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Justice (retd.) AP Shah was speaking at a discussion on the CAA-NRC-NPR at an event held on Monday evening.
A public discussion on the Citizenship Amendment Act, 2019 (CAA) saw former Chief Justice of the Madras and Delhi High Courts, Justice (retd.) AP Shah critique the amendment as plainly unconstitutional, apart from being morally reprehensible.
While speaking on its possible nexus with the exercises of the National Register of Citizens (NRC) and the National Population Register (NPR), Justice Shah also said,
“This combination of CAA-NRC is designed to deprive Muslims of equal rights under Indian law and Indian society. It uses seemingly legitimate tools of law, policy to sanction discrimination…This is the use of seemingly benign law to create a divide in the society.”
Justice (retd.) AP Shah
Justice Shah was speaking at an event held on Monday evening, which also featured talks by N Ram, Chairman of The Hindu publishing group; legal scholar, Usha Ramanathan and journalist, Rohini Mohan. The theme of the discussion was CAA-NRC-NPR.
The event commenced with N Ram speaking on popular protests against the CAA 2019, and the possible drivers motivating the movement.
In his address, N Ram opined that one issue that has catalysed the protests was the State repression that preceded the CAA and which has continued since.
Referring to the State’s use of Section 144 of the Code of Criminal Procedure to curb protests, Ram opined,
“… what is the purpose of it? To teach the protestors a lesson and in particular, teach the Muslims a lesson. That’s what comes out, as far as I can say."
As his speech came to a close, Ram also made critical note of the Supreme Court’s response to the issue. In doing so, he also referred to writings by Gautam Bhatia on how rights courts have transitioned to executive courts in recent times, particularly during former CJI Ranjan Gogoi’s tenure.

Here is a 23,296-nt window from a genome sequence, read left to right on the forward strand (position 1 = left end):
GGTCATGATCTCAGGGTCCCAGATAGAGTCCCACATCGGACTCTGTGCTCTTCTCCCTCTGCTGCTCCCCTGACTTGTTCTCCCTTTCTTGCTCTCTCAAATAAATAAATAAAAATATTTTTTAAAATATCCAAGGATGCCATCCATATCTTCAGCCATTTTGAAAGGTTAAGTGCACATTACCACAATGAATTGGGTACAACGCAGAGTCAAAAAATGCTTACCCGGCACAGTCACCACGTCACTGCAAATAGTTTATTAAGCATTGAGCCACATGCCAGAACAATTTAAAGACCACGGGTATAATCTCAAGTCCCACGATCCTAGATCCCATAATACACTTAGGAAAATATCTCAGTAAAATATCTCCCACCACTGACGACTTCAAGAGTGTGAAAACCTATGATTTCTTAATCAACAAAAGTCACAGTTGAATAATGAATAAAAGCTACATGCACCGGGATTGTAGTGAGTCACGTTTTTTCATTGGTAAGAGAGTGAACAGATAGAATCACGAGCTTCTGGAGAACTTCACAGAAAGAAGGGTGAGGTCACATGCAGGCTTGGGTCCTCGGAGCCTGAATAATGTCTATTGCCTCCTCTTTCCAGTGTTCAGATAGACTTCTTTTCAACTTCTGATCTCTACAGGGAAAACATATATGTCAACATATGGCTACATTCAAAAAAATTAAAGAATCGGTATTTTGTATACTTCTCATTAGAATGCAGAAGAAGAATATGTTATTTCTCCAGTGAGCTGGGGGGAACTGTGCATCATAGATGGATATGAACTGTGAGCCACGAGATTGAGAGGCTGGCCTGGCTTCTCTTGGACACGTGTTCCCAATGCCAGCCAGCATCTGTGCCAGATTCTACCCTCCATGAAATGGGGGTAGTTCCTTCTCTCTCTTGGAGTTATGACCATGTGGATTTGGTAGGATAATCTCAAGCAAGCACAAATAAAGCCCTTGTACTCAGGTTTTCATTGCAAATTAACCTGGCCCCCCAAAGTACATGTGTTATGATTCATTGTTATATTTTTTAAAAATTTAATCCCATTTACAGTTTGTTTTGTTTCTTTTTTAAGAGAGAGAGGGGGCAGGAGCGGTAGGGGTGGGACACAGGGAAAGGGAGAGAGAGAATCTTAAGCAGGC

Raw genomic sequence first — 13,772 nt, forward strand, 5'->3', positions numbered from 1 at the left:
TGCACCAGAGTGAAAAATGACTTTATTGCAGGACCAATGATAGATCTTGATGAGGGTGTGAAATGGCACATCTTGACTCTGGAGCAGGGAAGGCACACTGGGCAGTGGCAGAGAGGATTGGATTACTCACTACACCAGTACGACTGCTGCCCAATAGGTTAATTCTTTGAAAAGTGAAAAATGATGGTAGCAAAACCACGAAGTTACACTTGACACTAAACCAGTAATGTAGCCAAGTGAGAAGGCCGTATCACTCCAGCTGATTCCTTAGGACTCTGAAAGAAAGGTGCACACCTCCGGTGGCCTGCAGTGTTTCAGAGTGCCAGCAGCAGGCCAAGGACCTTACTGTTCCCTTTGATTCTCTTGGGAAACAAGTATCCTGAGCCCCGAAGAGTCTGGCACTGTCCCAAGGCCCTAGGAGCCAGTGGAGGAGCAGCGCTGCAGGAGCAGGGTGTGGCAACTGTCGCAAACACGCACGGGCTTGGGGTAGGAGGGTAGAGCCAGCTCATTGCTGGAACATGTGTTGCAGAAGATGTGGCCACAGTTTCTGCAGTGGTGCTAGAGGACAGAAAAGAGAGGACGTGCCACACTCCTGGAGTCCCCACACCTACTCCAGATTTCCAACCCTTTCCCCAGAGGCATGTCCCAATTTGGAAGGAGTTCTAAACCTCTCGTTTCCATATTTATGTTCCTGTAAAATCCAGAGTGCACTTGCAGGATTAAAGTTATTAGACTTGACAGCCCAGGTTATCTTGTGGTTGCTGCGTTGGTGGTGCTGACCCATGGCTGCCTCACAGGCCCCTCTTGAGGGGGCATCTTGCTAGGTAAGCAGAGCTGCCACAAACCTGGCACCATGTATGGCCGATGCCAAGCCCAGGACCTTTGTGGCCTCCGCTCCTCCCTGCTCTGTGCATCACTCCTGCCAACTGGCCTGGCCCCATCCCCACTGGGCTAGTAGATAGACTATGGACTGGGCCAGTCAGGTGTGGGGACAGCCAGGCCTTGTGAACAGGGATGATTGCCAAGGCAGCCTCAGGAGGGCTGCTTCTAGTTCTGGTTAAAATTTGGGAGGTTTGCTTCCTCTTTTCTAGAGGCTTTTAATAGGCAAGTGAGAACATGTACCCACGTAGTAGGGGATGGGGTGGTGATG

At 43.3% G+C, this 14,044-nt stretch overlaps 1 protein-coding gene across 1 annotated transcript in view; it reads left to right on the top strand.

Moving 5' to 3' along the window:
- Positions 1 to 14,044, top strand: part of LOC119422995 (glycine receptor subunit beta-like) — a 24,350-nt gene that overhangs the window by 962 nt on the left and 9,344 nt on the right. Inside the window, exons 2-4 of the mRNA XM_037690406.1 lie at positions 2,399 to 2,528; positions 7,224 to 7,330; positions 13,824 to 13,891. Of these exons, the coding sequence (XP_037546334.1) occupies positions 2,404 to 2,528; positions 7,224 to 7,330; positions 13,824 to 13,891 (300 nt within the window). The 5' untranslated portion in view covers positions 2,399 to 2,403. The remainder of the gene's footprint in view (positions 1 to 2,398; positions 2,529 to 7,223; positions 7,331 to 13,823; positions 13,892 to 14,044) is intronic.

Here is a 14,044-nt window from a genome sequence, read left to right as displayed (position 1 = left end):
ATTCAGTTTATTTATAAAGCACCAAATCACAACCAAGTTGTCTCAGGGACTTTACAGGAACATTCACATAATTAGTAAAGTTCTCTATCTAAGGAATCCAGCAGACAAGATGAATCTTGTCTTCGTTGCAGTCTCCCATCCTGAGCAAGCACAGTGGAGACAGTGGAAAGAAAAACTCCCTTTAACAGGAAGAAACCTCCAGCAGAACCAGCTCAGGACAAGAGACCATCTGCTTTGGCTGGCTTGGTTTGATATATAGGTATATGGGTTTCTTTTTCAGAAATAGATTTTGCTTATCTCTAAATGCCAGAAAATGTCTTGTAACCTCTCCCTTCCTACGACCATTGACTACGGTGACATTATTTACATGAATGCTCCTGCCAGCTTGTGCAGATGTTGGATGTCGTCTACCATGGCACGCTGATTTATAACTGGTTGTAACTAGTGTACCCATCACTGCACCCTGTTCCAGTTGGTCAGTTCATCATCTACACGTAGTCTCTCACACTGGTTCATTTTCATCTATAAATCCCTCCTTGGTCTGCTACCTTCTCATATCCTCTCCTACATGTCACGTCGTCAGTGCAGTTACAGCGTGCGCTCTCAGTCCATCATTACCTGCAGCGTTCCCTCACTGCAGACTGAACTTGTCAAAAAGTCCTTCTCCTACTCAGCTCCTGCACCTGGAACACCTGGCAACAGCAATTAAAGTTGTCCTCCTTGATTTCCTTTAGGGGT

He clarified that he is not attributing any motives to the Supreme Court, but rather that there has been a general subversion of institutions.
As he concluded his address, Ram said,
The need to protect minorities underscored the address given by Justice Shah at the event. He began by recalling a speech made by Dr BR Ambedkar in the Constituent Assembly, in which he had also cautioned that,
“It is for the majority to realize its duty not to discriminate against minorities.”
Justice Shah proceeded to recount that, given that his father was the President of the Hindu Mahasabha in the 1940s, he was acquainted with writings by Vinayak Damodar Sarvarkar, the proponent of the Hindutva philosophy. In this backdrop, Justice Shah commented that the idea of Hindutva is completely opposite to the real India.
Justice (retd.) AP Shah
He further pointed out that the Constituent Assembly had unanimously rejected the idea of India as a religious state. While this is the case, he observed,
“Unfortunately our political leadership is determined to translate this Hindutva idea into reality in one way or other.”
Justice Shah also questioned the need for extending the NRC exercise pan-India, given the negative experience of the exercise in Assam.
While recounting his experience of being part of a people’s tribunal in Assam to examine the impact of NRC in the state, he also commented that the problems underlying the functioning of the Foreigner’s Tribunals. On tribunal proceedings, the former judge said,
“Proceedings are so arbitrary, notices are rarely served. Can you imagine … nearly 64,000 persons have been declared as foreigners through ex parte orders. Notice is not served, so they have not appeared and they have been declared foreigners.”
“It all depends on luck”, the former judge added, while explaining how clerical errors in documents may lead to detention as a declared foreigner.
“Those who suffer in this exercise are the poorest, those who are marginalised", he said.
Justice Shah was also prompted to criticise the manner in which the government has been reacting to popular protests. He said,
“What the government is doing is labelling the country as anti national, anti-hindu, anti-democratic. This is their usual tool of othering. This comment, I believe, is the search of an enemy every day. There are liberals, leftists, students, press...they are all [labelled as] enemies.”
Justice (retd.) AP Shah
The response of the judiciary in intervening on the issue also featured as Justice Shah concluded his address. While commenting that he is worried about the manner in which the Supreme Court has been prioritising cases, the retired judge said,
Justice (retd.) AP Shah
He concluded his speech saying,
“I can only hope better sense prevails.”